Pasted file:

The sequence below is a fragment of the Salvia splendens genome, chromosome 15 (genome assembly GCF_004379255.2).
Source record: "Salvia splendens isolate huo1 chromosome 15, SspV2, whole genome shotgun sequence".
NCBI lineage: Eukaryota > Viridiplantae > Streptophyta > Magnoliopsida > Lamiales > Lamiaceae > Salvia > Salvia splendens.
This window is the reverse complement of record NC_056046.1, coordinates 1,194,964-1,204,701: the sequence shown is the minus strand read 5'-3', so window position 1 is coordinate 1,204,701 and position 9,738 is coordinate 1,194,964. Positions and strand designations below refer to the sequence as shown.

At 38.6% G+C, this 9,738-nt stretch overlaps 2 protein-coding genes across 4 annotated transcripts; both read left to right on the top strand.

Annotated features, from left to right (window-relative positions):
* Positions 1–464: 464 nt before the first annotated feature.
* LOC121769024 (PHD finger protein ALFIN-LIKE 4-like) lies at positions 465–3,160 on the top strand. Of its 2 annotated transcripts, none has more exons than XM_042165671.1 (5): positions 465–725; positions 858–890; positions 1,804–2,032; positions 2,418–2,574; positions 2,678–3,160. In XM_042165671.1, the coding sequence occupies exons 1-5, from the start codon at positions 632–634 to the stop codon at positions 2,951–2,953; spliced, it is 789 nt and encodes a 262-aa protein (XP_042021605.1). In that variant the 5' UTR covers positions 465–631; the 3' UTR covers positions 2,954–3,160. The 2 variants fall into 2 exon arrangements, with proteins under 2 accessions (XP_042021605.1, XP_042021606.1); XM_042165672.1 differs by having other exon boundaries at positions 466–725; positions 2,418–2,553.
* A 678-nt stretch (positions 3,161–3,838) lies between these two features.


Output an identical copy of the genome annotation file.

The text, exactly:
The sequence below is a fragment of the Salvia splendens genome, chromosome 15 (genome assembly GCF_004379255.2).
Source record: "Salvia splendens isolate huo1 chromosome 15, SspV2, whole genome shotgun sequence".
NCBI lineage: Eukaryota > Viridiplantae > Streptophyta > Magnoliopsida > Lamiales > Lamiaceae > Salvia > Salvia splendens.
This window is the reverse complement of record NC_056046.1, coordinates 1,194,964-1,204,701: the sequence shown is the minus strand read 5'-3', so window position 1 is coordinate 1,204,701 and position 9,738 is coordinate 1,194,964. Positions and strand designations below refer to the sequence as shown.

At 38.6% G+C, this 9,738-nt stretch overlaps 2 protein-coding genes across 4 annotated transcripts; both read left to right on the top strand.

Annotated features, from left to right (window-relative positions):
* Positions 1–464: 464 nt before the first annotated feature.
* LOC121769024 (PHD finger protein ALFIN-LIKE 4-like) lies at positions 465–3,160 on the top strand. Of its 2 annotated transcripts, none has more exons than XM_042165671.1 (5): positions 465–725; positions 858–890; positions 1,804–2,032; positions 2,418–2,574; positions 2,678–3,160. In XM_042165671.1, the coding sequence occupies exons 1-5, from the start codon at positions 632–634 to the stop codon at positions 2,951–2,953; spliced, it is 789 nt and encodes a 262-aa protein (XP_042021605.1). In that variant the 5' UTR covers positions 465–631; the 3' UTR covers positions 2,954–3,160. The 2 variants fall into 2 exon arrangements, with proteins under 2 accessions (XP_042021605.1, XP_042021606.1); XM_042165672.1 differs by having other exon boundaries at positions 466–725; positions 2,418–2,553.
* A 678-nt stretch (positions 3,161–3,838) lies between these two features.